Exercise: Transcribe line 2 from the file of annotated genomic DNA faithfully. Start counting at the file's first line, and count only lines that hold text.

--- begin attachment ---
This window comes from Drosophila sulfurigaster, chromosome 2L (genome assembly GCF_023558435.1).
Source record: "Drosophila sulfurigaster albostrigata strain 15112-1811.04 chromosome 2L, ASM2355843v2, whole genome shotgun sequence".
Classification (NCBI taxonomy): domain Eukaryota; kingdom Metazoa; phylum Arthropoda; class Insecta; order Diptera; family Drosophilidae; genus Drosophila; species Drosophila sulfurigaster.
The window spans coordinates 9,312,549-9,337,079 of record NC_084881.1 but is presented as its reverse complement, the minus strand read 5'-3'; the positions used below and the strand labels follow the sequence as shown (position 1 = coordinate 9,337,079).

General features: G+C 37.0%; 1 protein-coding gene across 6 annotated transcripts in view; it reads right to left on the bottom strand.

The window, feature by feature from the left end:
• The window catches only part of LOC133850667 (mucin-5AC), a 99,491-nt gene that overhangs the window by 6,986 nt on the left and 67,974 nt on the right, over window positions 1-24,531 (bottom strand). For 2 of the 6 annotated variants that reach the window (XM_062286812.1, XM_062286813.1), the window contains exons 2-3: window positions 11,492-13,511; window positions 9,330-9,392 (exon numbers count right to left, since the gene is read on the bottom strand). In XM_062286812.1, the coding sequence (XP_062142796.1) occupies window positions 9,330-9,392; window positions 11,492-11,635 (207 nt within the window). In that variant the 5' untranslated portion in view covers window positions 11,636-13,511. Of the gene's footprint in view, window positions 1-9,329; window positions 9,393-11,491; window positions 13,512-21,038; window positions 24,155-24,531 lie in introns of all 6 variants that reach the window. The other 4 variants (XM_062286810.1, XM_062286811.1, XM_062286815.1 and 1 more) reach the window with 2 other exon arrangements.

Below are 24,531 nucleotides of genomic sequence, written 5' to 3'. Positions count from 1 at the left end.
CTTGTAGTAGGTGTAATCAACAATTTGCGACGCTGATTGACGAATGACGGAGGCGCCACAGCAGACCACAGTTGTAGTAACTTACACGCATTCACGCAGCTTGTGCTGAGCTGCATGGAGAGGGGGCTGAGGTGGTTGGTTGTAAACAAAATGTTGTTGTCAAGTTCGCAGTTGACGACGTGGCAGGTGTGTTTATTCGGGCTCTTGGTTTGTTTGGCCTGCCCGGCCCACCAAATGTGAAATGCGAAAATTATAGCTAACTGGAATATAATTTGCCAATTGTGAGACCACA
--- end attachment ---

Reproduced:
Source record: "Drosophila sulfurigaster albostrigata strain 15112-1811.04 chromosome 2L, ASM2355843v2, whole genome shotgun sequence".